Dai Xiaojun: I Wanted to Show People the Dark Side

By Xie Liangbing
Published: 2008-11-14

From nation, page 12 issue 393, Nov 10, 2008
Original article:

Despite his short stature and small frame, 42-year old Dai Xiaojun exuded an air of agility and strength that he cultivated through nine years of service in the army.

With that now behind him, he describes himself as a shutterbug, a journalist, or one who records life.

He has worked for three publications, the latest being the West Times, a weekly mainland newspaper covering the development of western China.

But none of his previous work made him known to nearly so many people as his most recent: When a batch of both real and fraudulent journalists swarmed the site of a fatal Shanxi mining accident that occurred on September 20, demanding hush money from the mining company, Dai photographed the entire scene. His photographs circulated around the internet, creating an instant scandal.

But along with story's fame came trouble. The West Times denied it employed Dai, claiming that he was a correspondent without a labor contract. Threatening calls came one after another. Netizens mocked it as a case of the pot calling the kettle black.

This time, local reporters were silent on Dai's behalf, while their peers in other provinces applauded his bravery.

But the West Times' statement about Dai cast a shadow over his identity, and the public began questioning his intentions. Was he also a blackmailer in the guise of a journalist? Did he expose the whole thing because he failed to get the money he demanded?

The EO interviewed Dai on November 4th at the Guofang Hotel in Taiyuan, the capital of Shanxi.

"If only he hadn't dared me"

EO: What made you want to go to a place where hush money was being handed out and take photographs?

Dai: In 2005, I read a report about a mining accident in Henan. There was a picture of the local government building, with the caption saying that someone was handing out hush money to some so-called journalists inside. I thought, if I were that journalist, I would go inside and take pictures of what was really going on there, directly show people the dark side.

EO: Have you had such an opportunity these past three years?

Dai: No. I never had sources for this kind of information, and I'm actually not that brave.

EO: Have recent mining accidents pushed you to fulfill that wish?

Dai: I would never go to a mining accident. You can take a look at my previous articles – there's nothing about mining accidents. I'd rather spend the time doing photo albums [which makes more money].

EO: But according to China Youth Daily, you went there because a miner at Huobaoganhe mine revealed the accident to you. Wasn't it the accident that made you do so?

Dai: I said that in the beginning to China Youth Daily to protect another informer. He's an experienced journalist from Taiyuan.

EO: How did you know about the hush money?

Dai: Sometime after three pm on September 25, a friend, who's also a journalist, called me and said he was at Huobaoganhe mine and the mining company was paying hush money to journalists. He didn't have a camera with him and dared me to go and take pictures of the scene. I'm stubborn, I used to be a soldier. I answered, why not? So I went home and got my camera.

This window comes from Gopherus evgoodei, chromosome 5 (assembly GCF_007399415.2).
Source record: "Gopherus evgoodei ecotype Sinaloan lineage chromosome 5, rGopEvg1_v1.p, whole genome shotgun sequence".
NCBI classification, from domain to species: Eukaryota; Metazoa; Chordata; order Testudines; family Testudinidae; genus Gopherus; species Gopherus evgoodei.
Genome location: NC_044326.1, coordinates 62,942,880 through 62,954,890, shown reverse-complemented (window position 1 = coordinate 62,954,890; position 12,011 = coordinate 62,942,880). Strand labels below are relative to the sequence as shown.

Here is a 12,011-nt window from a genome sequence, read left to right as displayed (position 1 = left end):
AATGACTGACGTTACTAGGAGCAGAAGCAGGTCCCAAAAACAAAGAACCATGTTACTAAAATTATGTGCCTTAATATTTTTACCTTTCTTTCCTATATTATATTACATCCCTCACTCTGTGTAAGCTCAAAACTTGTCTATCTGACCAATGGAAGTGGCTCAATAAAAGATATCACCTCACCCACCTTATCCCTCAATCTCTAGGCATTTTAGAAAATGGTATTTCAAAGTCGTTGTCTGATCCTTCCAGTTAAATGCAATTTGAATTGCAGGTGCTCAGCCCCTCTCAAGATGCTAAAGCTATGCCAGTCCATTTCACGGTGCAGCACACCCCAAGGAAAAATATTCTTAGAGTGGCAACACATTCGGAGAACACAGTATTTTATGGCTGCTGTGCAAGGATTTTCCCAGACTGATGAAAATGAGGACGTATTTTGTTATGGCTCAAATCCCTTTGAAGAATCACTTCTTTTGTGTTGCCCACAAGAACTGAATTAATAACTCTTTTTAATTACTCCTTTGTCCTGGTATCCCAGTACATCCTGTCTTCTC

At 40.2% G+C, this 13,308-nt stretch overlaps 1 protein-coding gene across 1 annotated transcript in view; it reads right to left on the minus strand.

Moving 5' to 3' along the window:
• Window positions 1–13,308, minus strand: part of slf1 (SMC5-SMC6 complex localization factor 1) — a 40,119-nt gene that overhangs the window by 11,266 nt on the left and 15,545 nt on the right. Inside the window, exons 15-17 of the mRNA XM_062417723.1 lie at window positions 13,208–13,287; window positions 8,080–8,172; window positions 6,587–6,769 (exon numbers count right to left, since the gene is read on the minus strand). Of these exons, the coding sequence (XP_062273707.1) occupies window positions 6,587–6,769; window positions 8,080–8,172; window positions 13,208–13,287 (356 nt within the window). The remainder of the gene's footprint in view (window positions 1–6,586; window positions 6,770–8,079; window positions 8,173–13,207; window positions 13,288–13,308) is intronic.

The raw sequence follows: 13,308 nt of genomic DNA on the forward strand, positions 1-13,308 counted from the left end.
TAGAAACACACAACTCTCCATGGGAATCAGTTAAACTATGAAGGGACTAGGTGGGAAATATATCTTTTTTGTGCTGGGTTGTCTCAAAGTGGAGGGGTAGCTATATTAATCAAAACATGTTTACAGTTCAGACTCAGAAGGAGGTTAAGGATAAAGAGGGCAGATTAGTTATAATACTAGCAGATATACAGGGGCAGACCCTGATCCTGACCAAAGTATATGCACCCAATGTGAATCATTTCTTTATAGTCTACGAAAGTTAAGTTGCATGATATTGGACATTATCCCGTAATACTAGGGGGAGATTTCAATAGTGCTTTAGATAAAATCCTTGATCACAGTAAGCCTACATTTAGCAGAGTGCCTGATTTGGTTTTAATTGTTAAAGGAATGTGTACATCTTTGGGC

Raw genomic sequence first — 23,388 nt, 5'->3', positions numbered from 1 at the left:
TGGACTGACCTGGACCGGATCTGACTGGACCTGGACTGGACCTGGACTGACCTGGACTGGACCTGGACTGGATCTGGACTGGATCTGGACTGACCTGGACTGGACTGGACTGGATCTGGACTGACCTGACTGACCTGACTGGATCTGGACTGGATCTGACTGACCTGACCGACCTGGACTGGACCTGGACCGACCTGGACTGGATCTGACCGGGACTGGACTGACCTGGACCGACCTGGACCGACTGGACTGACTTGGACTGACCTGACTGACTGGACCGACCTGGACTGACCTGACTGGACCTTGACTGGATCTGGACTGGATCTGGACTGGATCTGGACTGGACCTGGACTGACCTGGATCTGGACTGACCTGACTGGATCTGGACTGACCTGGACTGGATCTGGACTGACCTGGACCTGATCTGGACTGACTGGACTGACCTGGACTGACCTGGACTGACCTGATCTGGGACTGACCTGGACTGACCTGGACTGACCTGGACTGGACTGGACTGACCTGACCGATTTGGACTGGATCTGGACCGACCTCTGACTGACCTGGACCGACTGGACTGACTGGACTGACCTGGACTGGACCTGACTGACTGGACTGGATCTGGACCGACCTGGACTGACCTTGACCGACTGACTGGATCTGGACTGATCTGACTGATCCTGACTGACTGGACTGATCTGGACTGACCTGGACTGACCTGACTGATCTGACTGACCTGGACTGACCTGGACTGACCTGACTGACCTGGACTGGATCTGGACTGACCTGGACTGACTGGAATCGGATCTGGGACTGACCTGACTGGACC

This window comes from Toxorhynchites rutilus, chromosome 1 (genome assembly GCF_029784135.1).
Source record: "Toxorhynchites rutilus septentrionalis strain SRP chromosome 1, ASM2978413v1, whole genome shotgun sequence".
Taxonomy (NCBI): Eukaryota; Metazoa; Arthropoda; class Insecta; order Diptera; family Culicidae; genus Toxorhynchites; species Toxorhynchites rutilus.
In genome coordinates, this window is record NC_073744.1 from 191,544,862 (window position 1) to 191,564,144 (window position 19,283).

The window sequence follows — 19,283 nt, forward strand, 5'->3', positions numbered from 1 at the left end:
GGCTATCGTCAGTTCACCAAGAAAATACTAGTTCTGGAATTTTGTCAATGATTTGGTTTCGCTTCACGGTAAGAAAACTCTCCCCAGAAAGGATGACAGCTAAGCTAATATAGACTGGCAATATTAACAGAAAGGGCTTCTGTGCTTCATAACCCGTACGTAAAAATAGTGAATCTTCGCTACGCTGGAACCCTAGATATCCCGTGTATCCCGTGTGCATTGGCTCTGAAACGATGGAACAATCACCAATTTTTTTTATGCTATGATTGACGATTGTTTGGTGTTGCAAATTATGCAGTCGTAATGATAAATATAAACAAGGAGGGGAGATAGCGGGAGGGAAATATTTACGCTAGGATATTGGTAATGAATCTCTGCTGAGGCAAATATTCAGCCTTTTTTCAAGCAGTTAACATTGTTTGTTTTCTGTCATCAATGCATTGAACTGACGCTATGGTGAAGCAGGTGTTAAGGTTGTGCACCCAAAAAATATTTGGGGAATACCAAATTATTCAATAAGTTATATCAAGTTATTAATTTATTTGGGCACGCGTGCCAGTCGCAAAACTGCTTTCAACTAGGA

If he hadn't urged me, I would have refused. It was his words that provoked me into such a risky thing.

EO: Why would he call you?

Dai: We are good friends. He didn't bring the camera that day. We also talked about the story in 2005.

EO: What kind of procedure do you usually follow when there's an interview?

Dai: Usually the bureau chief arranges it. He tells us where to go.

EO: How about this time?

Dai: This time it wasn't an interview. I would never go to a mining accident. Because an interview there would mean that I had to meet some miners after taking the photos. This time I went there just to record. It was personal.

EO: After you got that call, you asked another friend to go with you. Why?

Dai: Yes, his online nickname is Live Broadcast Shanxi (LBS henceforth). He's also a fan of photography, and a blog friend. He has a similar personality as mine. He also has a car, I called him and told him what I wanted to do and that it was kind of risky. He said since you've decided, you know me, let's go together. So I said I'd go back home to get the camera and he should pick me up at my place.

I asked him to go with me because that would be safer. It was some time past four in the afternoon when we contacted.

When we arrived at the mine it was almost seven. We met the journalist who called me. He led us in, and told us the room numbers and what was going on there. At that moment there was already a plan in my mind: find the closest spot, use the wide angle lens. I left the camera bag in the car. LBS started the engine and waited . We planned on taking off the moment I got back in the car.

EO: Didn't anyone notice it when you took the photos?

Dai: Some did, but as my camera was set on burst mode, I ran downstairs before they reacted. The three of us cooperated. We planned a routine in advance. We didn't go back the same way, instead, we drove the car to a village and stopped to smoke and observe. Twenty minutes later when we were sure that no one had chased us, we got back on the highway. It was ten when we went back to Taiyuan.

EO: Did you register with the front desk before you went in the building?

Dai: I did. But I didn't take pictures of the page where my name was on. I photographed four other pages. For the sake of my safety, I could only record that many. I took eight or nine pictures.

EO: How did you feel at that time?